Last night I went to the first Boston Web Innovators dinner, focused on the topic of widgets. The event was organized by David Beisel and held at the Cambridge offices of Venrock. The concept of the evening was to pick a theme for discussion and have a smaller gathering (10-15) than at the normal WebInno demo & networking events, which have grown quite large. Among those in attendance there seemed to be a range of familiarity with widgets; including those actively building and marketing them, to those trying to understand how to market and monetize them, or just wondering if 2007 will be the year of the widget. A few highlights and thoughts:
- David Cutler of Oddcast gave a short overview of widgets and talked about a few successful widgets like Southwest Airlines' Ding!. As with many new technologies, the terminology can be a little confusing. There are web, desktop and mobile widgets, other terms like badges, and an array of technologies to build them. Jon from GuildCafe shared some his experiences in building widgets.
- There was some discussion about how to monetize them. Jon expressed skepticism (and I agree) about whether embedding advertising would turn off many potential users. Although, as was mentioned, there are services like WeatherBug that are ad supported. I'd venture that there is a difference between ads shown only to me versus ads that run on a public facing page or social network profile. At a minimum the ads would have to be well targeted, or slide into the content like an intro ad to a video.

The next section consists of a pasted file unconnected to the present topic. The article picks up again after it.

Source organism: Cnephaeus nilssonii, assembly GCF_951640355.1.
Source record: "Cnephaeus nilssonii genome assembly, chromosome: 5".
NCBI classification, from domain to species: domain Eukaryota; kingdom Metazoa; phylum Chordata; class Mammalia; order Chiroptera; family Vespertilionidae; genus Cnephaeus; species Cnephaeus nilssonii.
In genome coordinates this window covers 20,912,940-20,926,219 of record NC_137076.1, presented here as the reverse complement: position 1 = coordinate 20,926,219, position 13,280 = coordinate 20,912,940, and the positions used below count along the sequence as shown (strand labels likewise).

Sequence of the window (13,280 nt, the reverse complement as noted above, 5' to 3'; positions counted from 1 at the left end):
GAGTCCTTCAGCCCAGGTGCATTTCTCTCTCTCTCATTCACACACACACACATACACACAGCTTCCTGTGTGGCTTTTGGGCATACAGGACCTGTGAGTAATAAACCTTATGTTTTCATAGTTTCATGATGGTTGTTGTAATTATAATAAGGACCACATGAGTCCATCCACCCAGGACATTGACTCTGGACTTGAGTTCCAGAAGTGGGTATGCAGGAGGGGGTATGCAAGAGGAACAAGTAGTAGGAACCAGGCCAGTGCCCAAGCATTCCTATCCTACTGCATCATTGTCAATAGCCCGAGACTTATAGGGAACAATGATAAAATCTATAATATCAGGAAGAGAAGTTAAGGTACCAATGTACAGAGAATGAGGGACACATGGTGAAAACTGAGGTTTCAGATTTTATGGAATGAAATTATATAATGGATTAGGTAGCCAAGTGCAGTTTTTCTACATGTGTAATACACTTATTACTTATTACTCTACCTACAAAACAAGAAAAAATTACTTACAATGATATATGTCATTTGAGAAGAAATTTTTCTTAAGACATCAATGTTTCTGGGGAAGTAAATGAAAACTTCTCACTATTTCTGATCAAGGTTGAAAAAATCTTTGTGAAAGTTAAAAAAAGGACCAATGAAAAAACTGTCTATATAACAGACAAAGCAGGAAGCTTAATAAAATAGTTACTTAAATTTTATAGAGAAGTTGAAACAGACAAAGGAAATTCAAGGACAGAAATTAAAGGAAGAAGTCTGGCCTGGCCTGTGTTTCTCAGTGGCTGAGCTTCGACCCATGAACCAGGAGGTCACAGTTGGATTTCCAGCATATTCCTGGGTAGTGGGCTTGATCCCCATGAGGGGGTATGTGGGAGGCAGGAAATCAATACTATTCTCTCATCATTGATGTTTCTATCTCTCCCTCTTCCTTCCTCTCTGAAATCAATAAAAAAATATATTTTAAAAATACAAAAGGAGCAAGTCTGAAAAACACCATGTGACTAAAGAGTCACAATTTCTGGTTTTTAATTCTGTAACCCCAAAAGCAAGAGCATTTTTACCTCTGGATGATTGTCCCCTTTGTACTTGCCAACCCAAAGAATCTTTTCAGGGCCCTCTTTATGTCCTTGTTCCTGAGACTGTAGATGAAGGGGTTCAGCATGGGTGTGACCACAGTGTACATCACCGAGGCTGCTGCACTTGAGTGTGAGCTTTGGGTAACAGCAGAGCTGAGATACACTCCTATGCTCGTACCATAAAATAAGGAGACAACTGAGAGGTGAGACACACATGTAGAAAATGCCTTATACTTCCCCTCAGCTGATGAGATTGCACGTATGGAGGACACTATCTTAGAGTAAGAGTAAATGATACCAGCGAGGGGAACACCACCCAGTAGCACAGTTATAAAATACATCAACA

- Widgets on the web further complicate how to measure and analyze traffic. Fred Wilson blogged about the topic today on overcounting widget hits. For example, we've built badges for tourb.us that allow fans or bands to list their upcoming shows on their blogs or sites, and for a while even Fred ran it on his badge-covered blog (when it was sporting even more bling). We served a lot of badge "views" but certainly those hits aren't equal to a view on our site directly. Is there a reasonable way to discount those views? On some sites the widget may be front and center, and on others buried among many others.
- After discussion by the full table it broke into more informal conversations. Always interesting since the WebInno events draw a bright crowd, but most of my chatting wasn't about widgets per se, other than some thoughts on Apollo, Silverlight and what to make of JavaFX. </ul>